“A compass points four ways and so does Corbett, adroitly reconciling the complex interplay of forces in every character’s life so that writers can create true depth on the page. His exercises make that complexity doable, and the examples he provides are remarkably incisive. If you want to know what makes made-up characters feel 100% real, let The Compass of Character be your guide. David Corbett is the grand master of character development.”  —Donald Maass, author of The Emotional Craft of Fiction
 
“With a deft hand, David takes us past writing clichés, charting a new course forward into developing resonant characters in film and print today. His insights have the potential to revolutionize the way writers understand the characters they develop. If you’re serious about your storytelling, don’t miss The Compass of Character.” —Steven James, bestselling author of Story Trumps Structure
 
“You won’t find a more thoughtful, more human approach to crafting characters than David Corbett’s. Whether you’re looking to add nuance and depth to your cast, or to heighten an arc with authentically high stakes, The Compass of Character will point you steadily north.” —Jessica Strawser, bestselling author of Not That I Could Tell 
 
“One of the best teachers today. Innovative, pragmatic and applicable. I read David Corbett before writing each novel.” —Robert Dugoni, international bestselling author of The Extraordinary Life of Sam Hell
 
“Corbett takes the obtuse, the dense, the high falutin, and he boils it down to practical advice. Every storyteller is trying to find lucid ways to unpack narrative construction, and he’s done it flawlessly here. Corbett is a craft ninja.” —Joshua Mohr, best-selling author of Sirens

Acknowledgments – The Compass of Character PDF

The writer who claims to have done it all himself is lying above and beyond the call of duty. A great many people provided invaluable assistance at various stages of this book’s conception, writing, and publication. Kimberley Cameron and her team deserve credit for getting the manuscript into the hands of the folks at Writer’s Digest. There, Amy Jones, Kim Catanzarite, and an untold army of others helped hammer this book into final shape, doing so under unusual and challenging circumstances. Thanks to all the folks at Penguin Random House who helped ensure the book made it to press. Everyone at Writer’s Digest, past and present—specifically Jessica Strawser, Ericka McIntyre, Taylor Sferra, Tyler Moss, Cassie Lipp, Tiffany Luckey— provided me a means, both through the magazine and writing conferences, to develop the ideas that ultimately evolved into this book. So too the many teaching and blogging outlets that have granted me a platform—specifically, Therese Walsh and everyone at Writer Unboxed; Gabriela Pereira at DIYMFA; Rob Hart and Renée Asher Pickup at LitReactor; Elaine Petrocelli and all the incredible folks at Book Passage; Susan Page and Paulette Shanklin at the San Miguel de Allende Writers’ Conference; D.P. Lyle, Kimberley Howe, Taylor Antrim, Christopher Graham and everyone associated with the International Thriller Writers various writing programs; and Steven James, who graciously invited me to join him and Susan May Warren for his Character Conference in Atlanta. I also need to credit three exceptional fellow teachers and writers who have assisted and inspired me at various times: Donald Maass, Robert Dugoni, and James Scott Bell, all of whom abide by the credo: Keep learning. David Ivester no doubt will prove every bit as creative, dogged, and invaluable with this book as he did with my last, and deserves a word of anticipatory thanks for that effort.The Compass of Character PDF A word of thanks is long overdue for Arnold Ross, Archie Addison, Ranko Bojanic, Bogdan Baishanski, and all of my professors working with the Ohio State advanced undergraduate mathematics program when I was lucky enough to benefit from their guidance; they taught me what it means to be honest, demanding, and responsible to one’s students, and continue to inspire me to this day. Finally, no account of indebtedness would be complete without inclusion of my wife, Mette, without whom yearning would lack all meaning.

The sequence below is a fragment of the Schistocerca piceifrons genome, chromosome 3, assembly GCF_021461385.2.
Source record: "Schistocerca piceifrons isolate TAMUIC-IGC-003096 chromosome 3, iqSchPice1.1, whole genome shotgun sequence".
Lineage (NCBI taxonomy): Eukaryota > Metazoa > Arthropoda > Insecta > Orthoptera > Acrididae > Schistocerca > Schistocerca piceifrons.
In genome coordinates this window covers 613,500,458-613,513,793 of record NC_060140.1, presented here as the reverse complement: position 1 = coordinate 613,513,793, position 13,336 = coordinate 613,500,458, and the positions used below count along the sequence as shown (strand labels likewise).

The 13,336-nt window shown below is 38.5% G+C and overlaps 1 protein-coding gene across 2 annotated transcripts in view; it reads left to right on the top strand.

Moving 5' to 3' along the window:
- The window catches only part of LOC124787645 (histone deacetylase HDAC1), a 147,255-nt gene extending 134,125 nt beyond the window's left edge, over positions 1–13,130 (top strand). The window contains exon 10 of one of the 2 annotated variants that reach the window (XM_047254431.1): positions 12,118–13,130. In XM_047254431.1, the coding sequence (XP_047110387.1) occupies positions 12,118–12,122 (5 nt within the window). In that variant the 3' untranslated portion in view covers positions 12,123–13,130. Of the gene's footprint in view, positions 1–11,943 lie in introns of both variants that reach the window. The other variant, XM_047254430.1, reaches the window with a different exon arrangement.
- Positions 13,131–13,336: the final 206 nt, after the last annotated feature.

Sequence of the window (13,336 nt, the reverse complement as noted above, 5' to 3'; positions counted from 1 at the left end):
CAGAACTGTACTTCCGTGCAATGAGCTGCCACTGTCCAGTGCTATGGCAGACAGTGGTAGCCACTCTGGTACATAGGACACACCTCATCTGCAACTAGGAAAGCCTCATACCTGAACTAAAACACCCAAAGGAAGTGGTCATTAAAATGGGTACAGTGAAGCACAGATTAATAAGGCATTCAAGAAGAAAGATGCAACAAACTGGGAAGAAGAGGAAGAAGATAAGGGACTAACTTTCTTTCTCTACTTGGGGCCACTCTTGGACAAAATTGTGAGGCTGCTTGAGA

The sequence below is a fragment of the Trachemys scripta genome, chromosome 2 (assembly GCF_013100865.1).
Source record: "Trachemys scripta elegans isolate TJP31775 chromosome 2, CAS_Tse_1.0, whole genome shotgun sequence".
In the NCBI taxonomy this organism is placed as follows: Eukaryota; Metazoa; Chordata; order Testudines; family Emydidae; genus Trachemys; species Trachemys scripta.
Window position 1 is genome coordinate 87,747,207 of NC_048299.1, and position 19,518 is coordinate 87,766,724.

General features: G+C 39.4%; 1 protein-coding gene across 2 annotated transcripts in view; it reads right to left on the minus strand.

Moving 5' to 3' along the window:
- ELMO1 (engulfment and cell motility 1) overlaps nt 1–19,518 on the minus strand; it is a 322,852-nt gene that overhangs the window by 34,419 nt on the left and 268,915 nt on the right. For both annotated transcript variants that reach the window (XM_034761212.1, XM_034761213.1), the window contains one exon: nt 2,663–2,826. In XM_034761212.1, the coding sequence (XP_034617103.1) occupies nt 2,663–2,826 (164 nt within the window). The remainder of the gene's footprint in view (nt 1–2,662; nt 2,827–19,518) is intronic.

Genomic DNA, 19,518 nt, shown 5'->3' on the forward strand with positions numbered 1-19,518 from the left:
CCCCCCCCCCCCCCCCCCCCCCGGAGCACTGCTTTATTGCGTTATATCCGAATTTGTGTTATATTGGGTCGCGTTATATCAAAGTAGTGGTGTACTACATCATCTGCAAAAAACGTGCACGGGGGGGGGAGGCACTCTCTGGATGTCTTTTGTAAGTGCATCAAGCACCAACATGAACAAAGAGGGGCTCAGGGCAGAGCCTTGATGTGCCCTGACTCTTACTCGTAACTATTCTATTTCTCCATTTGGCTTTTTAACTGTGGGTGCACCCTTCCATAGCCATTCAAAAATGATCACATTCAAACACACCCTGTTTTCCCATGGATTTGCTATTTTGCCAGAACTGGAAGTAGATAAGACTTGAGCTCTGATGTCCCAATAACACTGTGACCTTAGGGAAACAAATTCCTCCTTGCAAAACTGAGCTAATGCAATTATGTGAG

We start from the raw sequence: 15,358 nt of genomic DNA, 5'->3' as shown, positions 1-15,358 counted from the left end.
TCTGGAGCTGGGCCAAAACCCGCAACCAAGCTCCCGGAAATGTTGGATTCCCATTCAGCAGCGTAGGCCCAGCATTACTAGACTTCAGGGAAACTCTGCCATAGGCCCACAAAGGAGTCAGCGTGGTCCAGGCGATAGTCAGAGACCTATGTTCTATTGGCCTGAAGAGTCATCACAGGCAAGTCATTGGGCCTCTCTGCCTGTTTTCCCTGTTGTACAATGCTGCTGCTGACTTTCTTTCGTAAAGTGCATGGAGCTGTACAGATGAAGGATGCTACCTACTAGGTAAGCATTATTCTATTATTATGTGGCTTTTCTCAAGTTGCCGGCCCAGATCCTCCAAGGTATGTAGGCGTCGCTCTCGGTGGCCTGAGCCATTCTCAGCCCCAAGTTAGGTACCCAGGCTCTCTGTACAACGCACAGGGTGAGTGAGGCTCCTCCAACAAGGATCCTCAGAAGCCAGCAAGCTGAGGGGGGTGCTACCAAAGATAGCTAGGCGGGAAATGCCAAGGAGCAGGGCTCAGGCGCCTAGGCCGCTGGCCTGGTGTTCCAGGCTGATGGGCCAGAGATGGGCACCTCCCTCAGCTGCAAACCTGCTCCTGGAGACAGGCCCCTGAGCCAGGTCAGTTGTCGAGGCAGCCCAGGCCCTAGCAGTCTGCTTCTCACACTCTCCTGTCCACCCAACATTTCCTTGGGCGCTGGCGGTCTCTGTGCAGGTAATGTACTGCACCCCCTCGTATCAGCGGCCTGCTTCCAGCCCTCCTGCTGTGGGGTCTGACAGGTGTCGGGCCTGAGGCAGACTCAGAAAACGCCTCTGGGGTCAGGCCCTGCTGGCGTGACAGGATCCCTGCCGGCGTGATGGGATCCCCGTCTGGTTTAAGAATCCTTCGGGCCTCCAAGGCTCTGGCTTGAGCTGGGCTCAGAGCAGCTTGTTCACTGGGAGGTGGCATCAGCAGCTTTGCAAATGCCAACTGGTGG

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About the Author

David Corbett is the award-winning author of the writing guides The Art of Character (“A writer’s bible” – Elizabeth Brundage) and The Compass of Character. He has published six novels, including The Long-Lost Love Letters of Doc Holliday, nominated for the Lefty Award for Best Historical Mystery, and scheduled for re-release in Spring 2020 by Suspense Press. His short fiction has been selected twice for Best American Mystery Stories, and his non-fiction has appeared in the New York Times, Narrative, Bright Ideas, and Writer’s Digest, where he is a contributing editor. He has taught at the UCLA Writer’s Program, Litreactor, and at writing conferences across North America and Mexico, and is a monthly contributor to Writer Unboxed, an award-winning blog dedicated to the craft and business of fiction.